Blinken: We are not aware of any ‘hostage-like situation’ in Mazar-i-Sharif
Secretary of State Antony Blinken on Tuesday said the U.S. is “not aware” of a “hostage-like situation” at Mazar-i-Sharif in Afghanistan after reports that the Taliban were not allowing Americans to leave.
“We are not aware of anyone being held on an aircraft or any hostage life situation in Mazar-i-Sharif,” Blinken said during a joint news conference with Qatar’s top diplomats and defense officials in Doha.
Blinken did, however, reveal that the U.S. has identified a “relatively small number” of Americans who are trying to depart from the airport. He also said the administration has been “assured” by the Taliban that American and Afghan citizens with valid travel documents will be allowed to exit.
“We’ve been able to identify a relatively small number of Americans who we believe are seeking to depart from Mazar-i-Sharif with their families. We have been assured, again, that all American citizens and Afghan citizens with valid travel documents will be allowed to leave,” Blinken said.
“And again, we intend to hold the Taliban to that,” he added.
The secretary said the Taliban’s “commitment” has been upheld in at least one situation in the past 24 hours, when the insurgent group allowed a family to leave Afghanistan through an overland route.
Rep. Michael McCaul (Texas), the top Republican on the House Foreign Affairs Committee, said on Sunday that six airplanes carrying American citizens and Afghan allies were sitting at Mazar-i-Sharif in Afghanistan trying to depart but the Taliban were “holding them hostage for demands.”
He said the airplanes have been at the airport “for the last couple of days” but have been unable to leave despite receiving approval from the State Department.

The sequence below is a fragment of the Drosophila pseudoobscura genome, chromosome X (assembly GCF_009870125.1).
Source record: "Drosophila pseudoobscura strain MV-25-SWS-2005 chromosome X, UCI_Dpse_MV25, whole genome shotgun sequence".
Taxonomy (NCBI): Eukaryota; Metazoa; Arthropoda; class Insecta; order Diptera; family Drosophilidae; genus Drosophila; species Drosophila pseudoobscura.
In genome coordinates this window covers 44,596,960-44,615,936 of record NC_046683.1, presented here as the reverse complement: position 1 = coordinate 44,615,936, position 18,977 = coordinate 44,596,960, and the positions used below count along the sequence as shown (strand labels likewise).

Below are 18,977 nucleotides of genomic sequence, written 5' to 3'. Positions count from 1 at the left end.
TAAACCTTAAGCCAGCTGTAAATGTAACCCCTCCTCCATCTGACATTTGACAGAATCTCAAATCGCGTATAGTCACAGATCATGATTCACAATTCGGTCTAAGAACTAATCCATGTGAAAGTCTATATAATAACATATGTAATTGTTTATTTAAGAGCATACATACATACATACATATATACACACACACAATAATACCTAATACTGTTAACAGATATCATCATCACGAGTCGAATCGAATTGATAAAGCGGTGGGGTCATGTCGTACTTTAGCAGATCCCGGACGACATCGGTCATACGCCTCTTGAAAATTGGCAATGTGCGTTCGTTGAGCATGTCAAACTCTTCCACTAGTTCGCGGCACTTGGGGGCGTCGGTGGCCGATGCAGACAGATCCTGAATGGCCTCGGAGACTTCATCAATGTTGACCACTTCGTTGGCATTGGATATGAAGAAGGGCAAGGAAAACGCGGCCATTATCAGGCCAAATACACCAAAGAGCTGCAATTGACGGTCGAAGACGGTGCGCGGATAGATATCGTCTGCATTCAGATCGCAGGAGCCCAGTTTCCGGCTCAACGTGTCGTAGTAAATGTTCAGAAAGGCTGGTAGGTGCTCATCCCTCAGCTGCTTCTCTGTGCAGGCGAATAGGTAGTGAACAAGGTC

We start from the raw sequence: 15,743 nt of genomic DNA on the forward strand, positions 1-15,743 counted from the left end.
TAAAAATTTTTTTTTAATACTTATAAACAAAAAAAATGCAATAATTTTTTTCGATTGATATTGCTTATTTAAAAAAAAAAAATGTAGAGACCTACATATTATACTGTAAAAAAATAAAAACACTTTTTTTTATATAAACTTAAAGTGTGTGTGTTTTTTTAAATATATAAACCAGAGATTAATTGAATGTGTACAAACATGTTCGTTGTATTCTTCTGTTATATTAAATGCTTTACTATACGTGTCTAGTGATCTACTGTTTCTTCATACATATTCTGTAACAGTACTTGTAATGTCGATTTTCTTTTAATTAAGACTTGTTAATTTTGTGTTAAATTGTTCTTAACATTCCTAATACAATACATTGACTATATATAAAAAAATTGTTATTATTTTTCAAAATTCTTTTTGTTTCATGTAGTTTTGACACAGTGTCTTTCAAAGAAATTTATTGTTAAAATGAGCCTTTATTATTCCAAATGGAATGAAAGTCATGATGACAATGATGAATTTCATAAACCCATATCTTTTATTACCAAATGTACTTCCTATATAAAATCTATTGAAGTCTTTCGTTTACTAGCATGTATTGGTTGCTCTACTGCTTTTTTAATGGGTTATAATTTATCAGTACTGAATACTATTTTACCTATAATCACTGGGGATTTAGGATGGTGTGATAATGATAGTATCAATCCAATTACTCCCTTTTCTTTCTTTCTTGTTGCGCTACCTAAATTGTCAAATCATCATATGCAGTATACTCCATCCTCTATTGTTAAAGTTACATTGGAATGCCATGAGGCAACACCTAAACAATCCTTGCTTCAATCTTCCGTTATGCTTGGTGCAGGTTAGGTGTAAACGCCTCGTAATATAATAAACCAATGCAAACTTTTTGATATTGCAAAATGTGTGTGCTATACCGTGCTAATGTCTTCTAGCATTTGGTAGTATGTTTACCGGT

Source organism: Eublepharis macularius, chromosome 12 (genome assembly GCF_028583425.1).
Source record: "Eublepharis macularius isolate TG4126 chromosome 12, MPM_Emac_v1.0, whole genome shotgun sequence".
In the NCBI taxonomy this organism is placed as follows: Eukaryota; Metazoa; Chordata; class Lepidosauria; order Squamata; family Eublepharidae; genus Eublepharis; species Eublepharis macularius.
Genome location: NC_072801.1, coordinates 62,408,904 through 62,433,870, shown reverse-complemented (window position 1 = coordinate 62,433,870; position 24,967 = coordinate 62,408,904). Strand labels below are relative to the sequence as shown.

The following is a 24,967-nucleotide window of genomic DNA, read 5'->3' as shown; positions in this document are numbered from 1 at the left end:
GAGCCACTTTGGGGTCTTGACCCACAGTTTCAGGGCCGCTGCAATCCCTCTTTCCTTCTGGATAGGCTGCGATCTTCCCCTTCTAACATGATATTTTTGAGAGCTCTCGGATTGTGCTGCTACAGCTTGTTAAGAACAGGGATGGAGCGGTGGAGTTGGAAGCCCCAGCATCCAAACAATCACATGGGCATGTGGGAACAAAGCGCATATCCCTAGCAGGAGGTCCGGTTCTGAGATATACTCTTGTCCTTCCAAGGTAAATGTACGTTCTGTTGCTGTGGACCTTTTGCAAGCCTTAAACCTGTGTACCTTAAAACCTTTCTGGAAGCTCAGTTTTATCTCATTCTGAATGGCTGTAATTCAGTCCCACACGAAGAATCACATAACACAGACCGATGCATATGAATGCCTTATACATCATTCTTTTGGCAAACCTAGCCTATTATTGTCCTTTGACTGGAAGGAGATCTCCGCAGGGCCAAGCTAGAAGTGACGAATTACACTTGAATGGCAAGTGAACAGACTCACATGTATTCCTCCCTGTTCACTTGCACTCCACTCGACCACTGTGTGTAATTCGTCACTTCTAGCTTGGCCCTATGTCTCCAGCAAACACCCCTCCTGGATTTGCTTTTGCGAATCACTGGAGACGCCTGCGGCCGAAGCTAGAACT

McCaul said the circumstances were “turning into a hostage situation.” A spokesperson for House Foreign Affairs Committee Republicans told The Hill on Monday that it is unclear if the individuals trying to depart the airport are currently being held in airplanes as they await evacuation, but they were on board at some point.
The State Department, when asked about McCaul’s claim, said on Sunday that it did not have the “reliable means to confirm the basic details of charter flights” because the U.S. does not have personnel on the ground, air assets in the country or have any control of the airspace over Afghanistan or elsewhere in the region.
Blinken’s latest comments come as the U.S. is working to evacuate remaining U.S. citizens and Afghan allies from Afghanistan after withdrawing all troops from the country.
On Tuesday, he said the U.S. believes there are “somewhere around 100” American citizens still in Afghanistan seeking evacuation.